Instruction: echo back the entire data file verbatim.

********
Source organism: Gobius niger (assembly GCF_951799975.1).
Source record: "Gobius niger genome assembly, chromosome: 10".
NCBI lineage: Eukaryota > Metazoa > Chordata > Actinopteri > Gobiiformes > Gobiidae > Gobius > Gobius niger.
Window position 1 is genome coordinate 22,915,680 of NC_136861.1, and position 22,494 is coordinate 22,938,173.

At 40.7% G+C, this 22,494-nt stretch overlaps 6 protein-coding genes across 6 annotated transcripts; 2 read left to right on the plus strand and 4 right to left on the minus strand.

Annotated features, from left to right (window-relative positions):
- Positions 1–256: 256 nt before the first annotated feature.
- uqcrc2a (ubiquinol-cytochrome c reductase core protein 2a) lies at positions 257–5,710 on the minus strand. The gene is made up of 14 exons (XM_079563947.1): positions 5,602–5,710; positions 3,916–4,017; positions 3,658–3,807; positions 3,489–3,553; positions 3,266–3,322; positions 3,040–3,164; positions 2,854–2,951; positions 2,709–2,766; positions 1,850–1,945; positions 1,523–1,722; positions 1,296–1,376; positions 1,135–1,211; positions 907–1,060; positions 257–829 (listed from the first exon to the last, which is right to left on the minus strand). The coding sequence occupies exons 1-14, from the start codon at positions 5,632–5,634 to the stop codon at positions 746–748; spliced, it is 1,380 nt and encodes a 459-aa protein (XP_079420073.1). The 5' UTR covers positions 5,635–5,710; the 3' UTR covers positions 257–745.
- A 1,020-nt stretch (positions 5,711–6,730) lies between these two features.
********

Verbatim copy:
Source organism: Gobius niger (assembly GCF_951799975.1).
Source record: "Gobius niger genome assembly, chromosome: 10".
NCBI lineage: Eukaryota > Metazoa > Chordata > Actinopteri > Gobiiformes > Gobiidae > Gobius > Gobius niger.
Window position 1 is genome coordinate 22,915,680 of NC_136861.1, and position 22,494 is coordinate 22,938,173.

At 40.7% G+C, this 22,494-nt stretch overlaps 6 protein-coding genes across 6 annotated transcripts; 2 read left to right on the plus strand and 4 right to left on the minus strand.

Annotated features, from left to right (window-relative positions):
- Positions 1–256: 256 nt before the first annotated feature.
- uqcrc2a (ubiquinol-cytochrome c reductase core protein 2a) lies at positions 257–5,710 on the minus strand. The gene is made up of 14 exons (XM_079563947.1): positions 5,602–5,710; positions 3,916–4,017; positions 3,658–3,807; positions 3,489–3,553; positions 3,266–3,322; positions 3,040–3,164; positions 2,854–2,951; positions 2,709–2,766; positions 1,850–1,945; positions 1,523–1,722; positions 1,296–1,376; positions 1,135–1,211; positions 907–1,060; positions 257–829 (listed from the first exon to the last, which is right to left on the minus strand). The coding sequence occupies exons 1-14, from the start codon at positions 5,632–5,634 to the stop codon at positions 746–748; spliced, it is 1,380 nt and encodes a 459-aa protein (XP_079420073.1). The 5' UTR covers positions 5,635–5,710; the 3' UTR covers positions 257–745.
- A 1,020-nt stretch (positions 5,711–6,730) lies between these two features.